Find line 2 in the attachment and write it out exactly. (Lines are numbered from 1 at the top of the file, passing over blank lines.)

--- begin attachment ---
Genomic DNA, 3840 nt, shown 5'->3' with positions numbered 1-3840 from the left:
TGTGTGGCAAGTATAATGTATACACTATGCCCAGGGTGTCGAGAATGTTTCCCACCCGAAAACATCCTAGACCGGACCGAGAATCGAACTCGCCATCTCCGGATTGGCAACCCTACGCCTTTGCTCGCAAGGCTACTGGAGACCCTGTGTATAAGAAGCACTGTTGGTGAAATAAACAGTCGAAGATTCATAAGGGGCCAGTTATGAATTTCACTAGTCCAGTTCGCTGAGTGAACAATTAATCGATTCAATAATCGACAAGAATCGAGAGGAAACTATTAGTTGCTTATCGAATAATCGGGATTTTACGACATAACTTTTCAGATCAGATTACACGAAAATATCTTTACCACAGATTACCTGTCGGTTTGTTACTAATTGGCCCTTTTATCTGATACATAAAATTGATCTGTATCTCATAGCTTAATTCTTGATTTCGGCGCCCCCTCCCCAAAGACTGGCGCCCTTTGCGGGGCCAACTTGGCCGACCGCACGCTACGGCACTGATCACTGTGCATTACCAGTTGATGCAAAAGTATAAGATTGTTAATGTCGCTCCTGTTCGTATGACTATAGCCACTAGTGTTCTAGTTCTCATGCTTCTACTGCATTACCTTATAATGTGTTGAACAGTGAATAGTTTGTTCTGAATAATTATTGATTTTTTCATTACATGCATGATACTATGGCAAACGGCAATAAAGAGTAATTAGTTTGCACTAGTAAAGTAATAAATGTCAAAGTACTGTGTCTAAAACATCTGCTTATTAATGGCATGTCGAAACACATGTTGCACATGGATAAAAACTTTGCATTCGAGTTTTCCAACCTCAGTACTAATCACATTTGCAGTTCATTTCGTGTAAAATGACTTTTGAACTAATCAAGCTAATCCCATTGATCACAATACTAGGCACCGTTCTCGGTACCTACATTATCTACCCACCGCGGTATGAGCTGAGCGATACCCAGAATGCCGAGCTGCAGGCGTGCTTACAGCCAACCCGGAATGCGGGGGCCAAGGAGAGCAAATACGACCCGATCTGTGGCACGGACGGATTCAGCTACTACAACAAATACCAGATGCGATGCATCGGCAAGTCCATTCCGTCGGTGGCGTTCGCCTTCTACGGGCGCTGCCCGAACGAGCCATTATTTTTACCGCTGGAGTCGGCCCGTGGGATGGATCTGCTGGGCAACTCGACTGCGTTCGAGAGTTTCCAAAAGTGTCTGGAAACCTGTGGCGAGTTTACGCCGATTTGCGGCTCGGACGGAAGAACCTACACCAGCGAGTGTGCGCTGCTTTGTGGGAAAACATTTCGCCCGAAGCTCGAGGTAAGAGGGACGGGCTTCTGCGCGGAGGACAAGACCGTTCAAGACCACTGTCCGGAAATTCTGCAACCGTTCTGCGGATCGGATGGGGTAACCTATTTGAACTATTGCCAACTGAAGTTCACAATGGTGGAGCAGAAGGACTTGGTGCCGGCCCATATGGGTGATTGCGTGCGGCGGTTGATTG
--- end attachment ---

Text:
TGTGTGGCAAGTATAATGTATACACTATGCCCAGGGTGTCGAGAATGTTTCCCACCCGAAAACATCCTAGACCGGACCGAGAATCGAACTCGCCATCTCCGGATTGGCAACCCTACGCCTTTGCTCGCAAGGCTACTGGAGACCCTGTGTATAAGAAGCACTGTTGGTGAAATAAACAGTCGAAGATTCATAAGGGGCCAGTTATGAATTTCACTAGTCCAGTTCGCTGAGTGAACAATTAATCGATTCAATAATCGACAAGAATCGAGAGGAAACTATTAGTTGCTTATCGAATAATCGGGATTTTACGACATAACTTTTCAGATCAGATTACACGAAAATATCTTTACCACAGATTACCTGTCGGTTTGTTACTAATTGGCCCTTTTATCTGATACATAAAATTGATCTGTATCTCATAGCTTAATTCTTGATTTCGGCGCCCCCTCCCCAAAGACTGGCGCCCTTTGCGGGGCCAACTTGGCCGACCGCACGCTACGGCACTGATCACTGTGCATTACCAGTTGATGCAAAAGTATAAGATTGTTAATGTCGCTCCTGTTCGTATGACTATAGCCACTAGTGTTCTAGTTCTCATGCTTCTACTGCATTACCTTATAATGTGTTGAACAGTGAATAGTTTGTTCTGAATAATTATTGATTTTTTCATTACATGCATGATACTATGGCAAACGGCAATAAAGAGTAATTAGTTTGCACTAGTAAAGTAATAAATGTCAAAGTACTGTGTCTAAAACATCTGCTTATTAATGGCATGTCGAAACACATGTTGCACATGGATAAAAACTTTGCATTCGAGTTTTCCAACCTCAGTACTAATCACATTTGCAGTTCATTTCGTGTAAAATGACTTTTGAACTAATCAAGCTAATCCCATTGATCACAATACTAGGCACCGTTCTCGGTACCTACATTATCTACCCACCGCGGTATGAGCTGAGCGATACCCAGAATGCCGAGCTGCAGGCGTGCTTACAGCCAACCCGGAATGCGGGGGCCAAGGAGAGCAAATACGACCCGATCTGTGGCACGGACGGATTCAGCTACTACAACAAATACCAGATGCGATGCATCGGCAAGTCCATTCCGTCGGTGGCGTTCGCCTTCTACGGGCGCTGCCCGAACGAGCCATTATTTTTACCGCTGGAGTCGGCCCGTGGGATGGATCTGCTGGGCAACTCGACTGCGTTCGAGAGTTTCCAAAAGTGTCTGGAAACCTGTGGCGAGTTTACGCCGATTTGCGGCTCGGACGGAAGAACCTACACCAGCGAGTGTGCGCTGCTTTGTGGGAAAACATTTCGCCCGAAGCTCGAGGTAAGAGGGACGGGCTTCTGCGCGGAGGACAAGACCGTTCAAGACCACTGTCCGGAAATTCTGCAACCGTTCTGCGGATCGGATGGGGTAACCTATTTGAACTATTGCCAACTGAAGTTCACAATGGTGGAGCAGAAGGACTTGGTGCCGGCCCATATGGGTGATTGCGTGCGGCGGTTGATTG